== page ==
Happy Monday, readers! Last post I talked about TEA, a simple, effective method of asking for more money. Today we're back to double-dipping, one of my favorite subjects. You already know how I love reslanting and selling reprints, but there's another double-dip technique I use to maximize my work time.
Reprints aren't just an afterthought for me; instead, I think about reprints from the outset. In other words, when I pitch an idea to a magazine, I'm already lining up potential reprint markets in my mind--and as soon as reprint rights revert to me, I send that piece out to my other markets.
Let me give you an example. I have a handful of reprint markets that purchase stories on women's health, lifestyle, fitness, nutrition, and wellness topics. When I write an article on one of those topics (for a market with a writer-friendly topic), I make a note to offer the piece to my regulars as soon as it's available. So after I wrote a story on how to reduce your risk of breast cancer for a woman's mag for $500 and it ran, I turned around and sold it as a reprint to two different overseas women's magazines ($150 and $300 each); to a small custom magazine ($75); to a regional parenting magazine ($150); to another regional parenting magazine ($50); and to a regional woman's magazine ($80) within the next three months. And the story is still selling to other reprint markets as well.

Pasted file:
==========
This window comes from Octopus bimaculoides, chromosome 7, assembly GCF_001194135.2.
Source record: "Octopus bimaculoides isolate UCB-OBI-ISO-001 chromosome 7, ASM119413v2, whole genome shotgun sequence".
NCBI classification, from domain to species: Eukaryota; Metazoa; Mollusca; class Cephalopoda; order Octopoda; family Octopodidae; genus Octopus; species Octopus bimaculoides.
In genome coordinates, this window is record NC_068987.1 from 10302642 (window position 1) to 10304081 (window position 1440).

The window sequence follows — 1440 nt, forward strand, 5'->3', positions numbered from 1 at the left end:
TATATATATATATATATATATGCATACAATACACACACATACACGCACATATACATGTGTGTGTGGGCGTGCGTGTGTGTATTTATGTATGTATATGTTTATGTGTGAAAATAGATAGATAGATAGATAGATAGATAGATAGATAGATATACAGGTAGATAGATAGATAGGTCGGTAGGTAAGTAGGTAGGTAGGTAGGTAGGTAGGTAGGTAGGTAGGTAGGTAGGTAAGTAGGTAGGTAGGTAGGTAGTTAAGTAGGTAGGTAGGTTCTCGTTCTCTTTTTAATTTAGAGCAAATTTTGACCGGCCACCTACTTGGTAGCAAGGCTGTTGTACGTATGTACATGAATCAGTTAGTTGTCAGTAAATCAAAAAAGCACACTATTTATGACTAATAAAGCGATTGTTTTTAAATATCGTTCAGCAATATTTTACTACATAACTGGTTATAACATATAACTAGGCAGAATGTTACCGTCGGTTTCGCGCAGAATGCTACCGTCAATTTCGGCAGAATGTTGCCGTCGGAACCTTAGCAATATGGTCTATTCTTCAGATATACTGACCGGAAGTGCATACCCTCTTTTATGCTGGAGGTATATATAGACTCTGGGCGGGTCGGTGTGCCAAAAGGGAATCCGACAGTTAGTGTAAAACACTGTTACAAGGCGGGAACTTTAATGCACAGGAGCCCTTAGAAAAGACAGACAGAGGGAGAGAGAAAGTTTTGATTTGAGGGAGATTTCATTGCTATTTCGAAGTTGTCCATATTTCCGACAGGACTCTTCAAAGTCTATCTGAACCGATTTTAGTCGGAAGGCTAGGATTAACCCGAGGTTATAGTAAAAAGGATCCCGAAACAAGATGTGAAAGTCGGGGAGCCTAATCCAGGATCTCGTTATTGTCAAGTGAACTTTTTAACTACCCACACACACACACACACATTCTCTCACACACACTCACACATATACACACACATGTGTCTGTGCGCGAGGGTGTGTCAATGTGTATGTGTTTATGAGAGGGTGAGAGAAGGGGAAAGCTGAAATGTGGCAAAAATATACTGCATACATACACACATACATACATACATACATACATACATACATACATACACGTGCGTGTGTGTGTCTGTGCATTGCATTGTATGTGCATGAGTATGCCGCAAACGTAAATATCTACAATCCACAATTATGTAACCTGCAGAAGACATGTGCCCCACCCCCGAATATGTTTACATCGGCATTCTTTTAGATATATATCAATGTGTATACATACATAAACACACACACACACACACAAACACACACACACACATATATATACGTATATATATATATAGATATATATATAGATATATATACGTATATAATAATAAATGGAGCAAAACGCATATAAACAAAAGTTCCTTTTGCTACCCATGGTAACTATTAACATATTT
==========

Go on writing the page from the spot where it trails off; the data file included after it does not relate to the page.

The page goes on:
Get the idea? Don't just treat reprints as an afterthought. Think about potential reprint markets beforehand--as you pitch, and as you write--and you'll make more money for your original pieces as well. That's double-dip technique number 5.
Working efficiently and making more money has been my focus as a freelancer for more than a decade. If you want to learn more about how I do it, read more of my blog. Or check out Six-Figure Freelancing: The Writer's Guide to Making More Money, or Ready, Aim, Specialize! Create your own Writing Specialty and Make More Money. (Notice a theme here?)
Writing Is Hard Work
2 years ago